This Month on Curious Objects


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The technique of reverse-painting was introduced to China in the late 1600s by its European trading partners. . . Learn more.


Through interviews with leading figures in the world of fine and decorative arts, we explore the hidden histories, the little-known facts, the intricacies, and the idiosyncrasies that breathe life and energy into antiques and works of art.


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Museums and the Lure of the Sell-Off, with the PMA’s director and CEO Timothy Rub

The Association of Art Museum Directors killed something of a sacred cow last year when it ruled that museums will be permitted to use funds from deaccessioned artworks—previously strictly controlled—to pay for a wider array of institutional costs.

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Curious Objects: The Book of Hours: A Medieval Best-Seller

More popular than the Bible: that’s what the richly illustrated volumes known as books of hours—which helped worshipers keep track of each day’s seven canonical prayer periods—were during the Middle Ages.

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Corot’s Impressionist Lunchbox

Only nine times in his seventy-eight years did Jean-Baptiste-Camille Corot paint on anything other than canvas, paper, and panel. On one occasion, offended by the crude wooden lunchbox carried by his friend Alfred Robaut, Corot had a new one constructed, which he decorated with a plein air painting, Fraîcheurs matinales (Morning Freshness).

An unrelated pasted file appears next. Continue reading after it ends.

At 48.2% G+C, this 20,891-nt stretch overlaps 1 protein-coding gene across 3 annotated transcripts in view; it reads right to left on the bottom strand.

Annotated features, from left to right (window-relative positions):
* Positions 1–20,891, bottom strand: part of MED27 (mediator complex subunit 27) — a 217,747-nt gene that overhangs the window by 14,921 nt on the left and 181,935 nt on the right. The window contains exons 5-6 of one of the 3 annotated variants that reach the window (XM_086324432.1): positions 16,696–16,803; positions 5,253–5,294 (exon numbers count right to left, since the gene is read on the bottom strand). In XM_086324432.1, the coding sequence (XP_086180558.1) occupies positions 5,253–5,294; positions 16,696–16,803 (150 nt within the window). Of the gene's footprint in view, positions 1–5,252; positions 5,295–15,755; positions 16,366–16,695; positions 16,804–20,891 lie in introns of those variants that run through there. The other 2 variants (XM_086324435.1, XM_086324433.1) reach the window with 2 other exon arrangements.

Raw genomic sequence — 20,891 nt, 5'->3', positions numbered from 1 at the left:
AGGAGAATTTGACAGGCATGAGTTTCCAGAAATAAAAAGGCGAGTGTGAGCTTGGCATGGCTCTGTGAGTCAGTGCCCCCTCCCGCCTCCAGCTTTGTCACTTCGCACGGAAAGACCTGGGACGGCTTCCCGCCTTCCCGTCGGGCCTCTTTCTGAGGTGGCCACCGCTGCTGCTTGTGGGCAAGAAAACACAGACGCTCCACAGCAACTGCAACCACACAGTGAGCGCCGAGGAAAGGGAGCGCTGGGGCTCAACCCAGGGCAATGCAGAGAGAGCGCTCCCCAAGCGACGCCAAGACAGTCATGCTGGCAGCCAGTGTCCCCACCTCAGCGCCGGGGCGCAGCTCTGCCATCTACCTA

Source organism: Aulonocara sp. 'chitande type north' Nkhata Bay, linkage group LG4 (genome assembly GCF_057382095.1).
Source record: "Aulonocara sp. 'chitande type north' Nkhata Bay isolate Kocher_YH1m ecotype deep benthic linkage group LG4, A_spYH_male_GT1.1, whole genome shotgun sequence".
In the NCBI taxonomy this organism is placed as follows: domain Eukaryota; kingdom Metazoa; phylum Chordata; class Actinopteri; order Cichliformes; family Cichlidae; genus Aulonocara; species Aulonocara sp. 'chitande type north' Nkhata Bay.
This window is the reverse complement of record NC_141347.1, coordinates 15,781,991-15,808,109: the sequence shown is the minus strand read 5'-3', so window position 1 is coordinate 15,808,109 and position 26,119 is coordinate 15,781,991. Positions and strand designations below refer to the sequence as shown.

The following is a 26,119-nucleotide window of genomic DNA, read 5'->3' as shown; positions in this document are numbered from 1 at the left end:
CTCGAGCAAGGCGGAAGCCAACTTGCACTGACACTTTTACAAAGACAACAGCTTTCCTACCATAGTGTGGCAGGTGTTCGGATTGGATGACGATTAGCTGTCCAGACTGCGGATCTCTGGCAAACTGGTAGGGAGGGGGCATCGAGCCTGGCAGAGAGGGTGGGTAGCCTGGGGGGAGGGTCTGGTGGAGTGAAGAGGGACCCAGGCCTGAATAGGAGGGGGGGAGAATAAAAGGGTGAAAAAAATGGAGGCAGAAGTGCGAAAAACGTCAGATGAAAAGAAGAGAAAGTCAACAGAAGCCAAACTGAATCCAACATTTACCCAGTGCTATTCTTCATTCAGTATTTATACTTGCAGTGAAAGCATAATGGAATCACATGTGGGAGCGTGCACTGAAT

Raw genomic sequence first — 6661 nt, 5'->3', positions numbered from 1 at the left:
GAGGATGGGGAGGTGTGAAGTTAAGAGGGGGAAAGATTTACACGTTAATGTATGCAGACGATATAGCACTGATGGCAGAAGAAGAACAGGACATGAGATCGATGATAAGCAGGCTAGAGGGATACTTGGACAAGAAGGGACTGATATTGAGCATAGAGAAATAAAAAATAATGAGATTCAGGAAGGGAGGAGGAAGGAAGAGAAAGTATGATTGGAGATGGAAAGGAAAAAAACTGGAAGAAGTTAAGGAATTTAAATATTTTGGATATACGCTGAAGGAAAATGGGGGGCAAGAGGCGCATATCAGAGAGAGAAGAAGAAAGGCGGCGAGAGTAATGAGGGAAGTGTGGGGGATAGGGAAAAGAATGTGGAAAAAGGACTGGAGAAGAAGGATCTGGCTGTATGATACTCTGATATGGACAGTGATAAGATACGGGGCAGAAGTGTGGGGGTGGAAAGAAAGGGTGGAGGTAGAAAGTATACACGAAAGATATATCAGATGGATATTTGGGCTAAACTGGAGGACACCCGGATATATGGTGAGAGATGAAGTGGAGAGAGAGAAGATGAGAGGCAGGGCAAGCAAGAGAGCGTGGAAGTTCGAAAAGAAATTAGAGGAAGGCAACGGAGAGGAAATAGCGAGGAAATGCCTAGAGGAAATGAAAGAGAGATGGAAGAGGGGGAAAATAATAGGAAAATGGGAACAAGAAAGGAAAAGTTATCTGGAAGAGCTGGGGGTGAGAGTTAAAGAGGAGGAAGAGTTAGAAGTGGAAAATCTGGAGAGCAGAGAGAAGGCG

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Five Hundred Years of American Craft, with Glenn Adamson

Glenn Adamson makes his second appearance on Curious Objects to discuss his new book, Craft: An American History. As his research shows, artisans from Paul Revere and Betsy Ross to Patrocino Barela and George Barris played a crucial and under-examined role in the formation of the United States’ national character.

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Blended Spirits: A Curious Objects Cocktail Hour at the Winter Show

A cocktail hour Zoom chat about alcohol-friendly antiques at the this year’s (virtual) edition of the Winter Show, the year’s premier antiques fair. You’ll hear about wacky objects and the wild stories behind them from some of the show’s most irreverent dealers.

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What two paintings from the 1930s can tell us about women’s issues

Around 1930, two British artists, Agnes Miller Parker and Jessica Dismorr, went to work on a pair of paintings that are now on view at the Fine Art Society’s galleries in London and Edinburgh. FAS principals Emily Walsh and Rowena Morgan-Cox explain how two women painters made their way when the art world was still male-dominated.

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A Dalva Brothers Wonder Cabinet Turns Heads at Christie’s

Dalva Brothers, Inc., specializes in the sort of lux 1700s French furniture that just screams ancien régime. Some 250 of the choicest items from the firm’s inventory are being offered at Christie’s this October, and David Dalva III, along with Jody Wilkie, talk with Ben about the crème de la crème

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“The Most Awesome Cup of All Time” . . . and 500 Other Objects

Dealer Adam Ambros and curator Ed Town join Ben to talk about a collection of mostly small objects made in Britain between the sixteenth and nineteenth centuries, many of them marked with a date, the subject of a new book from the Yale Center for British Art called Marking Time: Objects, People, and Their Lives, 1500–1800.

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A Fireback from Hell—Ironworks and Industrial Labor in the Antebellum South, with Torren Gatson